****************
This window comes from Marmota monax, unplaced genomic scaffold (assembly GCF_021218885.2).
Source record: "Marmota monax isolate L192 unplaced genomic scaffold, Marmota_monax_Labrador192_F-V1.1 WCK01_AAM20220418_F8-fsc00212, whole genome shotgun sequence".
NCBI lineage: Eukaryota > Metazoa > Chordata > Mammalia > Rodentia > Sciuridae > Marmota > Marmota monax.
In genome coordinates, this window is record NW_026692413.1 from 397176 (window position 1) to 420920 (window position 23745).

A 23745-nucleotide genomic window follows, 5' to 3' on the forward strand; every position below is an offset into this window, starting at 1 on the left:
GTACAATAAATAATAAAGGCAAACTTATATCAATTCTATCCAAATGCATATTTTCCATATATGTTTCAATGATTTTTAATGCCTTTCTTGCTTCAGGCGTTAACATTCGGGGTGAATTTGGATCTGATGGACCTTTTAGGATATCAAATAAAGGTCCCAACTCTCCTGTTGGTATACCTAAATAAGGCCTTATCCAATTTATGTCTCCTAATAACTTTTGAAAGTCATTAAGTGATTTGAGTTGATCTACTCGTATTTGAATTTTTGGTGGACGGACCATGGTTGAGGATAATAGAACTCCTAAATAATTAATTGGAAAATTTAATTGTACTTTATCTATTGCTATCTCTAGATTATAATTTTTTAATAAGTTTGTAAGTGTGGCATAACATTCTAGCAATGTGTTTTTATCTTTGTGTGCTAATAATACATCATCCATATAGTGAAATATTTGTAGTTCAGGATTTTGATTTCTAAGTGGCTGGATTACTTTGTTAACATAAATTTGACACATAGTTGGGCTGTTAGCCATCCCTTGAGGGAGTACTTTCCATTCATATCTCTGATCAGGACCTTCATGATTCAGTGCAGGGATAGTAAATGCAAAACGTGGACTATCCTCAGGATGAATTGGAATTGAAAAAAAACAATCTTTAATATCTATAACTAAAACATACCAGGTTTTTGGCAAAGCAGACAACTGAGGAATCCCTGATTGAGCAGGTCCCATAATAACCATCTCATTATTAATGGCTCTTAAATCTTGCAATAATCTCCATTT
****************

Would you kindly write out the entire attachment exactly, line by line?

This window comes from Marmota monax, unplaced genomic scaffold (assembly GCF_021218885.2).
Source record: "Marmota monax isolate L192 unplaced genomic scaffold, Marmota_monax_Labrador192_F-V1.1 WCK01_AAM20220418_F8-fsc00212, whole genome shotgun sequence".
NCBI lineage: Eukaryota > Metazoa > Chordata > Mammalia > Rodentia > Sciuridae > Marmota > Marmota monax.
In genome coordinates, this window is record NW_026692413.1 from 397176 (window position 1) to 420920 (window position 23745).

A 23745-nucleotide genomic window follows, 5' to 3' on the forward strand; every position below is an offset into this window, starting at 1 on the left:
GTACAATAAATAATAAAGGCAAACTTATATCAATTCTATCCAAATGCATATTTTCCATATATGTTTCAATGATTTTTAATGCCTTTCTTGCTTCAGGCGTTAACATTCGGGGTGAATTTGGATCTGATGGACCTTTTAGGATATCAAATAAAGGTCCCAACTCTCCTGTTGGTATACCTAAATAAGGCCTTATCCAATTTATGTCTCCTAATAACTTTTGAAAGTCATTAAGTGATTTGAGTTGATCTACTCGTATTTGAATTTTTGGTGGACGGACCATGGTTGAGGATAATAGAACTCCTAAATAATTAATTGGAAAATTTAATTGTACTTTATCTATTGCTATCTCTAGATTATAATTTTTTAATAAGTTTGTAAGTGTGGCATAACATTCTAGCAATGTGTTTTTATCTTTGTGTGCTAATAATACATCATCCATATAGTGAAATATTTGTAGTTCAGGATTTTGATTTCTAAGTGGCTGGATTACTTTGTTAACATAAATTTGACACATAGTTGGGCTGTTAGCCATCCCTTGAGGGAGTACTTTCCATTCATATCTCTGATCAGGACCTTCATGATTCAGTGCAGGGATAGTAAATGCAAAACGTGGACTATCCTCAGGATGAATTGGAATTGAAAAAAAACAATCTTTAATATCTATAACTAAAACATACCAGGTTTTTGGCAAAGCAGACAACTGAGGAATCCCTGATTGAGCAGGTCCCATAATAACCATCTCATTATTAATGGCTCTTAAATCTTGCAATAATCTCCATTT